Josh here. After receiving a bunch of emails from customers asking questions about buying signed Liverpool FC items and buying memorabilia, I figure’d I’d write an article about our experience in over 10 years of collecting. We’ve bought dozens of items ranging from signed pictures, to match-worn shirts and boots. We’ve made mistakes along the way and learned who and what to avoid. Here’s what we’ve learned:
1. Lesson #1: If you can buy an item that supports a player’s Foundation or Charity, do it. We are huge supporters of Jamie Carragher’s 23 Foundation. They work unlike any other group out there to truly give supporter’s a chance to own quality items. They even do dedications. Jamie’s charity often pictures Jamie with the signed items, as shown on right. We’ve got a lot of their gear at the shop, with 100% of the purchase price going to them. Charities like the 23 Foundation (and the new Daniel Agger Foundation) offer a COA from them for their items, ensuring that you know it is authentic and that your purchase is going to a great cause. Authentic merchandise and all of your money goes to charity. A win-win.
2. Avoid eBay (most of the time). If you see a multi-signed Liverpool jersey on eBay for $200 or less, more than likely it’s fake. Look at the pen marks. Is the pressure the same for every signature? Fake. Are all of the signatures spaced evenly and look a little too good? Fake. When in doubt, ask questions. It’s next to impossible to get the entire squad of LFC to sign a jersey (unless it’s been issued from LFC and those are only given to charitable organizations to raise money). If you’re looking at a seller that has lots of them for sale (or has sold a lot of them), it’s not real. An example above is a fake signed shirt. Look at the signatures. Spaced too perfectly and the pen weight is all the same. That being said, there are reputable people on eBay. We can recommend some on request.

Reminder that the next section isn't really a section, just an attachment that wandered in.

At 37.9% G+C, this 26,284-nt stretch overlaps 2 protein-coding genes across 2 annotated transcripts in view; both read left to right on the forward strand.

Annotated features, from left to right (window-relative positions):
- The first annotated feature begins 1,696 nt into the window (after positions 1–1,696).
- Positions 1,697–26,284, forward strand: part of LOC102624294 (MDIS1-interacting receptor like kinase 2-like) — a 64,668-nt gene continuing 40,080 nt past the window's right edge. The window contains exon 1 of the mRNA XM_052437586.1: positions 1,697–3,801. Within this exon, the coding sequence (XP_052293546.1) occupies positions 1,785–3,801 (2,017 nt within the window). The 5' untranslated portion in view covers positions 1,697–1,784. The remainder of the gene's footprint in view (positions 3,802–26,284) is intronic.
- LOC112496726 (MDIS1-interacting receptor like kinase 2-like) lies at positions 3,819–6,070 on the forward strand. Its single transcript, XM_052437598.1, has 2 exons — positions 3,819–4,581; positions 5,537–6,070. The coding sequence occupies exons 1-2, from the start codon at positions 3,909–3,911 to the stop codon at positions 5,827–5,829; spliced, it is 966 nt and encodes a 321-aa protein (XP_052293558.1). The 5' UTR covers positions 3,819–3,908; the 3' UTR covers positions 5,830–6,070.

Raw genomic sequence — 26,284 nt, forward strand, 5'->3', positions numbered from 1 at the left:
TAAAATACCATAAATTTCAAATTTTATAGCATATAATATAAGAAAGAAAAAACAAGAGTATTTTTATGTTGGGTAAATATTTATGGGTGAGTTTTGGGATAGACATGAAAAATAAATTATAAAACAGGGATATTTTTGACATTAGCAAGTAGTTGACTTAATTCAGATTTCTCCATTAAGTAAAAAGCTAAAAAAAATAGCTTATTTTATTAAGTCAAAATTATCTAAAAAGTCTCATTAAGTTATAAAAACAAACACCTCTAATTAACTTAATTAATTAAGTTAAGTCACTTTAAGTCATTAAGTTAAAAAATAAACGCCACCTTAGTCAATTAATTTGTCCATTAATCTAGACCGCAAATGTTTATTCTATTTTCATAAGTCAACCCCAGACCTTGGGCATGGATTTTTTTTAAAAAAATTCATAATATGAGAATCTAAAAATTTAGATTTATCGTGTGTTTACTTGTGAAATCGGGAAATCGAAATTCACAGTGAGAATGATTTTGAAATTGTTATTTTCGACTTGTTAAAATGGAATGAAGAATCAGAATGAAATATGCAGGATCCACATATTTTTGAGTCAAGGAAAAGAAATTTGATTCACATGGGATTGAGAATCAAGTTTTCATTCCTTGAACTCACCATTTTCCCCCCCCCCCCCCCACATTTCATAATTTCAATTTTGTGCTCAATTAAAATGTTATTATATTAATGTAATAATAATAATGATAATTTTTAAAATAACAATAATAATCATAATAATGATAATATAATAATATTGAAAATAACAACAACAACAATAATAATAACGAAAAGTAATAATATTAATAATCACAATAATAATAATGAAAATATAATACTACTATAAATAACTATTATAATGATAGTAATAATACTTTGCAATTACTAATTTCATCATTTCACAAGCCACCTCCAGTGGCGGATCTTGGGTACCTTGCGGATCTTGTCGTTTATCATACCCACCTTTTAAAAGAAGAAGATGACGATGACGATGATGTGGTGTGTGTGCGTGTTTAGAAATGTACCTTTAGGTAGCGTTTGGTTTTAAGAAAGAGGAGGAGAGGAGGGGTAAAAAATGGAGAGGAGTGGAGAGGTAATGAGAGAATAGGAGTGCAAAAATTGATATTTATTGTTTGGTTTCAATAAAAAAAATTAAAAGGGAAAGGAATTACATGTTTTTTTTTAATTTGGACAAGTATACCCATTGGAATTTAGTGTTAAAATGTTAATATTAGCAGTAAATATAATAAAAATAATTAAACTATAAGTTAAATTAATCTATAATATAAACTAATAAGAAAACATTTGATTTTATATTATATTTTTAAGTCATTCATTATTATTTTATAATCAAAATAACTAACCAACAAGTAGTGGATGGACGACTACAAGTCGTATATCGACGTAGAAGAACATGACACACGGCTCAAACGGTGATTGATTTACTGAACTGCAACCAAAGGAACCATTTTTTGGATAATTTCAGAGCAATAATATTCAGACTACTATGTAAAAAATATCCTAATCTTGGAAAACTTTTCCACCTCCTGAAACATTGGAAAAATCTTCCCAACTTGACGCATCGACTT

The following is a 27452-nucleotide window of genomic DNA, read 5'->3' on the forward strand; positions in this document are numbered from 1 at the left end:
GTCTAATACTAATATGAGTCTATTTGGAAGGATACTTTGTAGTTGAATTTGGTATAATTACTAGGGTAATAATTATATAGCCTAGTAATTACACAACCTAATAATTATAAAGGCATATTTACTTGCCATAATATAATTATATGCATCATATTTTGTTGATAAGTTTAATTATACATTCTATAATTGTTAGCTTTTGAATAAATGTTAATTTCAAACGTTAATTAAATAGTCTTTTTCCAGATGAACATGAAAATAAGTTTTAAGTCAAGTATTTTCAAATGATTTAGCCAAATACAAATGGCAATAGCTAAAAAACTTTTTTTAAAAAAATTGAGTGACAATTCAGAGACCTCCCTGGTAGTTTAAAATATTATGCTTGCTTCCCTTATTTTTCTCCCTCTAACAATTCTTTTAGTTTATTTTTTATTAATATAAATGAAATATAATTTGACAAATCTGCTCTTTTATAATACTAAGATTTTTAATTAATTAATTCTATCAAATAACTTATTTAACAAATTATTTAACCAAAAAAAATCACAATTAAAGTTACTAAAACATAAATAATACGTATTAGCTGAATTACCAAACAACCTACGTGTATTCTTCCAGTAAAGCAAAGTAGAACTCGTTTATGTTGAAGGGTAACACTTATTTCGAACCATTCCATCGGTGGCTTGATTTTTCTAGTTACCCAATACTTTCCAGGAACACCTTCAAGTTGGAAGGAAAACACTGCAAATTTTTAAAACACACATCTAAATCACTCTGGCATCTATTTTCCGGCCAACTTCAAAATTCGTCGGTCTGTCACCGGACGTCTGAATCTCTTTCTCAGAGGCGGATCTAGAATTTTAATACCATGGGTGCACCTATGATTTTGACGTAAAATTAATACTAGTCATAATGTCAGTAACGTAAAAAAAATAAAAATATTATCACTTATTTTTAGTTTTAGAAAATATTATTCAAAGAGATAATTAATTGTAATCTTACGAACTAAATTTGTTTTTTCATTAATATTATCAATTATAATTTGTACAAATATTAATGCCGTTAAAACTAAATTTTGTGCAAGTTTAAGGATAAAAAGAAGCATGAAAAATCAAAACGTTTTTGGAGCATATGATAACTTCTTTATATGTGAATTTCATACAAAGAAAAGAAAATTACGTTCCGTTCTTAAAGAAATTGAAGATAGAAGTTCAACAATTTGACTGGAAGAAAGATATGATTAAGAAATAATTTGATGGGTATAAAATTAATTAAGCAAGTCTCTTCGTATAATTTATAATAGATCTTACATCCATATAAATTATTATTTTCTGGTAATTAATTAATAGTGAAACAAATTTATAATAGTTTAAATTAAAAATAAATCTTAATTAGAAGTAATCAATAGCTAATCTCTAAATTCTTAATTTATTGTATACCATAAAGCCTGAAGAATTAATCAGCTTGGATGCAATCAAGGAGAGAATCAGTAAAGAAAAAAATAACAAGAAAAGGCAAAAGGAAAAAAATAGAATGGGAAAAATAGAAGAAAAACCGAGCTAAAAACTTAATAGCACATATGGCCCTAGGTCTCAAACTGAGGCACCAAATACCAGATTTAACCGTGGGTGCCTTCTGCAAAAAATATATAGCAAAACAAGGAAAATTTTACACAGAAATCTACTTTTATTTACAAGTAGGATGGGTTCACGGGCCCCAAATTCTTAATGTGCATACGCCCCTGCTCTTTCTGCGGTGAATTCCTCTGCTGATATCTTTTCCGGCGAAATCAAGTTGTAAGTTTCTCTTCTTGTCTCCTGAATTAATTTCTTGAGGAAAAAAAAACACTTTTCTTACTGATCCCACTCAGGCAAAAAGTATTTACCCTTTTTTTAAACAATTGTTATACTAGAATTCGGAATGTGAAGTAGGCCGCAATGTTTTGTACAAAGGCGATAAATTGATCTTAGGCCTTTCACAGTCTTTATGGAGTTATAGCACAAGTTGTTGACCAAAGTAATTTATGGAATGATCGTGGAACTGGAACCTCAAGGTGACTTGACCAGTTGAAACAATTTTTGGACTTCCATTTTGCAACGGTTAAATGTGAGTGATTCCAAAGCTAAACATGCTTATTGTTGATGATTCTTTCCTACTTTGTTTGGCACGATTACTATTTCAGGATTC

3. Players are increasingly turning to signing sessions. Companies out there like A1 Sporting Memorabilia and Exclusive Memorabilia, etc are paying and arranging for private signing sessions with players. These signing sessions are brilliant because they get the player in a calm, relaxed atmosphere so you know that the signatures are clear and come with a COA. You can get items ranging from signed shirts to signed photos celebrating key moments in LFC history. We’ve worked with both A1 Sporting Memorabilia and Exclusive Memorabilia (and stock their items in our shop) and their names are very well-known in the memorabilia business. Pictured at left is a signed Steven Gerrard Carling Cup Program from A1 Sporting Memorabilia.
4. For Liverpool FC items there is a website out there called The Boys Pen (theboyspen.co.uk) dedicated to eradicating fake signed items and offering up signed items from folks on the forum who get items signed at Melwood, Anfield, and catching players all over. It’s a great place to head to if you’re just starting to build a memorabilia collection or if you want to have your existing one grow.
5. What is a COA? A COA (Certificate of Authenticity) is just a piece of paper. Anyone can create one. The issue is what’s behind it. A COA from Liverpool FC, the 23 Foundation, Daniel Agger Foundation, ensure that your purchase is protected and can appreciate throughout the years. A COA from “Bob’s Memorabilia Company”, not so much.
6. Provenance. Provenance is how the item in question came to be. If you’re buying a match-worn jersey from a player…there better be a pretty good story or reason to how the person came to own it since it is such a rare item. It’s never a bad idea to ask as many questions as it takes until you feel comfortable. For match-worn shirts we recommend footballmatchshirts.co.uk as the best folks out there for match-worn gear.
7. Retro Reds: The Absolute best in the business for the former legends of Liverpool FC is Retro Reds. Their site can be found here: http://retroreds.co.uk/
As always, let us know if you have any questions…There’s nothing worse than feeling like something you spent a lot of money on isn’t authentic. The old adage is true. If it sounds too good to be true, it probably is.